But their job isn’t just about creation; it’s also about continual refinement to ensure that the game’s performance is optimal. They monitor and adjust in-game resources, keeping an eye on all elements to guarantee a satisfying and smooth gaming experience.
If a game still captivates you after 30 hours of play, you can tip your hat to the system designer. Their mastery over the many facets of game mechanics ensures that balance, challenge, and excitement are sustained throughout your adventure.
This role marries the creative world of game design with the logical precision of programming. While they may not delve as deeply into the code as a standard game programmer, technical designers are adept at working within a game engine, applying code directly related to gameplay.
Technical designers act as the bridge between the conceptual ideas of other designers and the tangible, playable prototypes. With their programming know-how, they can quickly translate ideas into something that can be playtested, even by those with limited programming knowledge. Their prototypes may not always have the most refined code, but their purpose is to prototype swiftly, iterate, and see how elements work, rather than creating a polished final product.
They play a pivotal role in fine-tuning the more subtle aspects of the game, such as rate of fire or movement speed. By manipulating these variables, they empower other designers to make adjustments autonomously, enhancing efficiency and collaboration.
You can spot these folks within structures of free-to-play companies. Suppose you encounter a mobile title filled with microtransactions. In that case, you can be sure that the monetization designer dipped his fingers into it.
Monetization Designers are setting the prices, maintaining the economy of F2P video games, the currencies. They’re taking care of the balance between making a profit and still providing fun gaming service to the players (so they will pay).
The writer deals with the words: The story, dialogues. And I could stop right here tbh.
These guys are standing behind the game lore. If it helps, you can easily compare this role to the screenwriter. They don’t need to worry too much about the gameplay.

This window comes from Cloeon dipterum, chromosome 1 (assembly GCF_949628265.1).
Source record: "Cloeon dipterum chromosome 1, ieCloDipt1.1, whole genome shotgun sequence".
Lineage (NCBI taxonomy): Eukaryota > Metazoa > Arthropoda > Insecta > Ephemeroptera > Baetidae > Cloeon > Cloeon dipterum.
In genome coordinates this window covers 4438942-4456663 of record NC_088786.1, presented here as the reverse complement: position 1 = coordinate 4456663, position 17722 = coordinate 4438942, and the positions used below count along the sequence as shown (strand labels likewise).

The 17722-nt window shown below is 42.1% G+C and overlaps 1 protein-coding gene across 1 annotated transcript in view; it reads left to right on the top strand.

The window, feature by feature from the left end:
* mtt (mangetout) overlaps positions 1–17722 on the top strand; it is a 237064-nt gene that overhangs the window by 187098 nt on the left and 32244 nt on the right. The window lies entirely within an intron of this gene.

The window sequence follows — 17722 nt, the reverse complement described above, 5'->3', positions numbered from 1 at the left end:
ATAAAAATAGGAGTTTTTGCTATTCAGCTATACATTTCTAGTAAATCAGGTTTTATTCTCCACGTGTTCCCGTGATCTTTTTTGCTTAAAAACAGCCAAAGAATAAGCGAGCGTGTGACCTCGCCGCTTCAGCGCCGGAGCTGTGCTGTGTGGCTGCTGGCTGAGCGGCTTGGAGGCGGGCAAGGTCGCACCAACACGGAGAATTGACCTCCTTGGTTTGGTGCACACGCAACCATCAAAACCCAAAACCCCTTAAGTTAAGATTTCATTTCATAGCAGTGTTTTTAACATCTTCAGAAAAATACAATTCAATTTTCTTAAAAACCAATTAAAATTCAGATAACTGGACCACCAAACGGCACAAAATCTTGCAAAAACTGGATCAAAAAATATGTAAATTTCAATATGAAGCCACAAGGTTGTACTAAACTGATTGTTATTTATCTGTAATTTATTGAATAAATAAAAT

Writers are often hired as freelancers.
So what’s the difference between a Narrative Designer and a Writer? People confuse these two roles so often.
The Narrative Designer is using the game mechanics to “tell a story.” He is using all the needed systems and tools to communicate a message to the player. Narrative Designers work with constraints that the Writer doesn’t have. They always need to check if the story goes well along with the gameplay.
These guys are placing all the user interfaces, menus, buttons, HUDs that are assisting you during the game. They make sure that the elements are clear and readable to the player. Their goal is to navigate players through the playthrough and place all needed features where a player would expect them to find.
(It’s not unusual for an art person to take upon this role. The other good combo is when a game designer cooperates with a UI designer [an art person]. The Game Designer specifies gameplay-related requirements, and the UI designer translates them into one readable and cool-looking UI.
These are the entry-level positions. Junior Game Designers need support and supervision from other game designers. Also, they need to focus on executing tasks given to them rather than calling the shots.
Look at this as your first step on your journey to become a regular full-fledged Game Designer.
You may also like our list of 5 top game design jobs books
Hungry for even more? Watch the episode of Gamedev Insights with Bartosz Rakowski, Game Designer:
That wraps up the part of our guide on careers in game development, specifically focusing on Game Design jobs. For more updates and job openings in the gaming industry, be sure to follow our LinkedIn page. See you there!
Editor’s note: This post was originally published in September 2021 and has been updated for comprehensiveness.